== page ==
Compliant umbrellas help the government and don’t contribute towards lost tax

Non-compliant umbrella companies are causing havoc in the industry. However, it’s worth remembering that compliant umbrella companies help the government and don’t contribute towards lost tax. Please keep reading, and we’ll explain what we mean. We also look at the difference between compliant and non-compliant umbrella companies.

Helping contractors pay the correct tax and National Insurance Contributions

Compliant umbrella companies exist to provide a payroll service to temporary workers. The only income they generate for themselves is their margin, and the rest of the deductions on an umbrella employee’s payslip are sent to HMRC. This is why compliant umbrella companies are no threat whatsoever to the government. They’re actually the opposite. They help ensure contractors are paid compliantly and make the correct tax and National Insurance Contributions

Should the umbrella industry be regulated?

There have been a lot of stakeholders demanding the government to regulate the umbrella company industry. If regulating the industry helps protect temporary workers from tax avoidance schemes, we’re all for it. However, we would like to express our disappointment that is has had to come to this. The FCSA and Professional Passport, two professional bodies dedicated to self-regulating the sector, have done wonders in promoting compliance. If every umbrella adhered to the codes of compliance that members of these organisations adhere to – there would be no such thing as non-compliant umbrella companies in the UK, and no tax avoidance schemes.

Compliant umbrella companies

Here are some pointers about compliant umbrella companies that our readers should be aware of. Compliant umbrella companies:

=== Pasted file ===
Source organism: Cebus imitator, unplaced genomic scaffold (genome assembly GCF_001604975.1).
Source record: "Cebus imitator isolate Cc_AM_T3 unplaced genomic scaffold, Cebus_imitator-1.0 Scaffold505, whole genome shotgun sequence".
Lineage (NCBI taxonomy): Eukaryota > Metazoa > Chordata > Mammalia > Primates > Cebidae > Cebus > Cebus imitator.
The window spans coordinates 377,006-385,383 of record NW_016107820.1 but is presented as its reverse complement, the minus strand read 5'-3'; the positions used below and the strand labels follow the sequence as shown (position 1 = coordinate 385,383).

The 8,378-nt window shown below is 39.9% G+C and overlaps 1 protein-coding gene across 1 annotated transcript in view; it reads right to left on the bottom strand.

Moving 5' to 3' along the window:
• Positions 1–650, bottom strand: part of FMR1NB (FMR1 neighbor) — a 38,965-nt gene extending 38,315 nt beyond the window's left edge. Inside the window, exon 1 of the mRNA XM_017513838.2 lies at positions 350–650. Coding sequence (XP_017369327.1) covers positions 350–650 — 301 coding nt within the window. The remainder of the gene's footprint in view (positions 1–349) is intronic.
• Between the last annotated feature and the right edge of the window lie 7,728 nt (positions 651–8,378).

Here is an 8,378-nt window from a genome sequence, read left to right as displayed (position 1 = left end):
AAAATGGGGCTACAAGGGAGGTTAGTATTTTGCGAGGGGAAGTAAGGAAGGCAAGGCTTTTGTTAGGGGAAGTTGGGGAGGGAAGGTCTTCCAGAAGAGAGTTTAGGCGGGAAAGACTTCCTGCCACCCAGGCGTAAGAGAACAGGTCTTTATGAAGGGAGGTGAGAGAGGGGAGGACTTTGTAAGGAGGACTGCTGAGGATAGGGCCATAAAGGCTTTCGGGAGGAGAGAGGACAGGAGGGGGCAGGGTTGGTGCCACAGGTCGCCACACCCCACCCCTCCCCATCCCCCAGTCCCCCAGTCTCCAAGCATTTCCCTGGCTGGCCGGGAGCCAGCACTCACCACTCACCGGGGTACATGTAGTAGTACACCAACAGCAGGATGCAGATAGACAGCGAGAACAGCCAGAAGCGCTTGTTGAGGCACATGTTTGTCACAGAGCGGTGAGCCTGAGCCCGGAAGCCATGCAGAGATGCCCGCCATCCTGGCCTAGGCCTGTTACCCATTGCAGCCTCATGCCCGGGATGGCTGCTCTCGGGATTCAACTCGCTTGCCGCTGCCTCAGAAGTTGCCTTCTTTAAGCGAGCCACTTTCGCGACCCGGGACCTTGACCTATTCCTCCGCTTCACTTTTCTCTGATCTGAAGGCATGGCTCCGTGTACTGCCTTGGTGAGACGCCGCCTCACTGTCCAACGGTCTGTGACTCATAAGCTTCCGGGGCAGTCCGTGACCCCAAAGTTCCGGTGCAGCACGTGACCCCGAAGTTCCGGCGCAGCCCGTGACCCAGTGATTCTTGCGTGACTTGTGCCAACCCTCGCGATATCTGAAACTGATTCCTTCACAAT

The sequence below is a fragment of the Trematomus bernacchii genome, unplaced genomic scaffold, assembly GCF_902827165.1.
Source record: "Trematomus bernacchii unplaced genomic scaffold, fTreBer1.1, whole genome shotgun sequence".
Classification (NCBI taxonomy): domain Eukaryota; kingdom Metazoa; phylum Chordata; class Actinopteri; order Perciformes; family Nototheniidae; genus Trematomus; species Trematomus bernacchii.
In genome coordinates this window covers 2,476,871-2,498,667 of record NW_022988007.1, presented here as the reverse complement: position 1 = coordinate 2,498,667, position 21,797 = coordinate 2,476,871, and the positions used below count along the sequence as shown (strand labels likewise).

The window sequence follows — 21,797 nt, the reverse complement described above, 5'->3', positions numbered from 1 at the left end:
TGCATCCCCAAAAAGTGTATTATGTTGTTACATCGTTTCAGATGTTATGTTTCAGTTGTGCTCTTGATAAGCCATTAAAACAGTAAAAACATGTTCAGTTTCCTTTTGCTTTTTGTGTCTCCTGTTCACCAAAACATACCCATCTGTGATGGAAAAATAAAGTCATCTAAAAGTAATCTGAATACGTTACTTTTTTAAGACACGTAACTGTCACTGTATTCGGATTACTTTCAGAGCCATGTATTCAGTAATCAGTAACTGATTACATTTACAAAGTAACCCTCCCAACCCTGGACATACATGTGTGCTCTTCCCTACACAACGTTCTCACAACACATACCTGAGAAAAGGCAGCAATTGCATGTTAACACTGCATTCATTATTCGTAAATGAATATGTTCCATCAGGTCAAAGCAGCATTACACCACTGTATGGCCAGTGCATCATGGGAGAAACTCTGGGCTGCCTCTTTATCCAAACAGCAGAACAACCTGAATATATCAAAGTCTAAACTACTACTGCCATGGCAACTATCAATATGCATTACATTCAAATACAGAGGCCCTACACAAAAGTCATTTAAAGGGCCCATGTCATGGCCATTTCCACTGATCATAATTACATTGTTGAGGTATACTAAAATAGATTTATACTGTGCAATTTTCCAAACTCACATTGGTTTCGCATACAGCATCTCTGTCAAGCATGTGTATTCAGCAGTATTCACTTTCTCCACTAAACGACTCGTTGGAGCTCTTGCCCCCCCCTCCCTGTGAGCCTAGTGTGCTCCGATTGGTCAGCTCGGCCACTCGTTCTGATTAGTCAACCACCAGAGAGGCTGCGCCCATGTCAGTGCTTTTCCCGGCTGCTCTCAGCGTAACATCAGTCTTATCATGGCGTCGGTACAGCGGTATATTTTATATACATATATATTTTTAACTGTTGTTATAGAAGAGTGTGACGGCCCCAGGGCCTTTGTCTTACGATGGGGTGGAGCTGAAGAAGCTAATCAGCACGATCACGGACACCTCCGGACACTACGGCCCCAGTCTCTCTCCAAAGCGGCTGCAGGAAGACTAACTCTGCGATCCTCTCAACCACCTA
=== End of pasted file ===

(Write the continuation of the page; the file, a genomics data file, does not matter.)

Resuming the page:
• Are committed to providing a compliant payroll service – PAYE. They will never suggest they can “increase your pay retention” and help you “pay less tax”.
  • Will provide you with accurate, structured take home pay protections based on your circumstances.
  • Value the FCSA and Professional Passport. Suppose you’re interested in using an umbrella company. In that case, it’s a great idea to choose one that is accredited by either the FCSA or Professional Passport because they’re the two recognised and respected industry bodies committed to compliance.
  • Deduct a margin for each payment frequency, and this is the only income they generate for themselves. All other deductions are sent to HMRC.
  • Do not retain holiday pay. Instead, 12.07% of the umbrella employee’s assignment rate is paid each payment frequency or retained and paid later.
  • Provide employees with benefits, including employee rights, continuity of employment and free insurance – to name a few.
  • Have no tie in period and no hidden fees.
  • Will require you to provide identification and right to work (RTW) in the UK before completing your registration.
  • Make it their priority to explain everything before you register, and it will give you a chance to ask any questions you have. You must understand how the umbrella company operates before committing.